When a great deal of Earth’s water was locked up within mountains of ice, our ancestors scampered across a dry corridor from what is today Siberia over to Alaska. Those adventurous souls may have been accompanied by another creature that needed wood — the moose.

That is the notion of Pam Groves, a scientist who recreates ancient landscapes at the University of Alaska Fairbanks. She recently wrote a paper on moose occupation of Alaska’s North Slope based on ancient moose antlers and bones she has found during decades of floating northern waterways. Dan Mann and Mike Kunz co-authored the paper.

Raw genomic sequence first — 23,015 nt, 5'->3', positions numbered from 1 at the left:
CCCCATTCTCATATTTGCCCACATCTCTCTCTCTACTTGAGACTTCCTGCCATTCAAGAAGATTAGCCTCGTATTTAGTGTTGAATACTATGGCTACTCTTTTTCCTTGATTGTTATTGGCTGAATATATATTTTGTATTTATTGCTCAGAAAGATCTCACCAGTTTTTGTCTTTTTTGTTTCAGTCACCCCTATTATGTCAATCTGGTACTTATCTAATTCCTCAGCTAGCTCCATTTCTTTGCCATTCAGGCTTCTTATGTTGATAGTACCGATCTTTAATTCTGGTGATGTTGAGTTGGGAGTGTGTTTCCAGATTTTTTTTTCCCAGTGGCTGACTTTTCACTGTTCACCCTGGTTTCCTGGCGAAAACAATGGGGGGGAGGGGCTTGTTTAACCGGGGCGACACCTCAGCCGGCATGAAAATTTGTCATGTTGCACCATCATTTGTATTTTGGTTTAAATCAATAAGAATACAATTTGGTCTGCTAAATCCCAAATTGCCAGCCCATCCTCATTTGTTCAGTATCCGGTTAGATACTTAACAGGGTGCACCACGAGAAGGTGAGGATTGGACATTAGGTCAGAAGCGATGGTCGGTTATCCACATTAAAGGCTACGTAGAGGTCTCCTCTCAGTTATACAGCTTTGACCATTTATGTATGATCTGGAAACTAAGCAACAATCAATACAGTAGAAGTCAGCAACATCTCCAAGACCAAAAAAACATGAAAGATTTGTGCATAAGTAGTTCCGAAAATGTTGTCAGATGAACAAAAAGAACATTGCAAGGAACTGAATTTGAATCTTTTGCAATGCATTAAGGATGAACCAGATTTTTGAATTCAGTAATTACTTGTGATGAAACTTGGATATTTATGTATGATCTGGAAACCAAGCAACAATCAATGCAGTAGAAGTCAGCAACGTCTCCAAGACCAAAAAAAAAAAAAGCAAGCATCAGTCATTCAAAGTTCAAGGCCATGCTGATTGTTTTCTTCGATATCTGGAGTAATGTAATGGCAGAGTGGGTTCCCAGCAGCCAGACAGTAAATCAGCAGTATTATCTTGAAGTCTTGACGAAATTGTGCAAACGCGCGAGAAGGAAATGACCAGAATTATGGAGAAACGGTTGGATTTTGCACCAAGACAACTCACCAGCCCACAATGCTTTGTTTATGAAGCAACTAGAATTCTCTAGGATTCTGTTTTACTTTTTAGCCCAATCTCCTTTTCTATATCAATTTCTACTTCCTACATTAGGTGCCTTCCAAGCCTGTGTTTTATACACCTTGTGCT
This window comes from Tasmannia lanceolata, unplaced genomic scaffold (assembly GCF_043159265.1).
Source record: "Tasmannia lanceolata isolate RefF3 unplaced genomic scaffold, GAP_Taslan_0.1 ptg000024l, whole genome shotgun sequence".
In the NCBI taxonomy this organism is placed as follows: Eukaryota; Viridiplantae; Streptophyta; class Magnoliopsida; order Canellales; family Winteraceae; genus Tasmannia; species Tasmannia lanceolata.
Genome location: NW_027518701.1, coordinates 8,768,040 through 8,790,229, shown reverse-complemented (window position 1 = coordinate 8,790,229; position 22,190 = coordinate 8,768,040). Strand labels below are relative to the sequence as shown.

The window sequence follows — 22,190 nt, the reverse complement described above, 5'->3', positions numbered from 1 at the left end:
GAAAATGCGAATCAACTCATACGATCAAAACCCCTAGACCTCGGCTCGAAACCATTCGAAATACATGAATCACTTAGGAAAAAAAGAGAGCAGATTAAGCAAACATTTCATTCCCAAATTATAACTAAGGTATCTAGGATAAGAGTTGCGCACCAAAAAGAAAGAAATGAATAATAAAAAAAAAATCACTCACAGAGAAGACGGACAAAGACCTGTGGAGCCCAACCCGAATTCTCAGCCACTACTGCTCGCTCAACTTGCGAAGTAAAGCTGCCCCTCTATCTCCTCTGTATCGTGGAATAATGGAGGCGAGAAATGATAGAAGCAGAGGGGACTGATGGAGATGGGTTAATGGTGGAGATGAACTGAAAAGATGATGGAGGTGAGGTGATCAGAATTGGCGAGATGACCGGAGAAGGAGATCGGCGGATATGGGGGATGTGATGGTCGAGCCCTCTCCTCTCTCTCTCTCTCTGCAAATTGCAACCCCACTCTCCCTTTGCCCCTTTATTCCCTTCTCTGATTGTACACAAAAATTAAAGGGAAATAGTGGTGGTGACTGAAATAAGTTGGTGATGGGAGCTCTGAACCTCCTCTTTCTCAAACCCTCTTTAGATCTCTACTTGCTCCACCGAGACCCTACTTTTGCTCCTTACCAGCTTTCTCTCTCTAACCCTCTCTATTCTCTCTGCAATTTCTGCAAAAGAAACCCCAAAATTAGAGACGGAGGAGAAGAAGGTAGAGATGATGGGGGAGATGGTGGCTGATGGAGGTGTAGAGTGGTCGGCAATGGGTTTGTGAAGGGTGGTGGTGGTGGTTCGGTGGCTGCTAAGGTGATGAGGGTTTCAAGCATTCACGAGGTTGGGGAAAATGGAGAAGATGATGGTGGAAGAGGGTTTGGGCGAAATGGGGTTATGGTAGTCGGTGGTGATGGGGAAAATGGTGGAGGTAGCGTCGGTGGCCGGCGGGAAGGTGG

Since the late 1970s, the University of Alaska Fairbanks’ Geophysical Institute has provided this column free in cooperation with the UAF research community. Ned Rozell ned.rozell@alaska.edu is a science writer for the Geophysical Institute.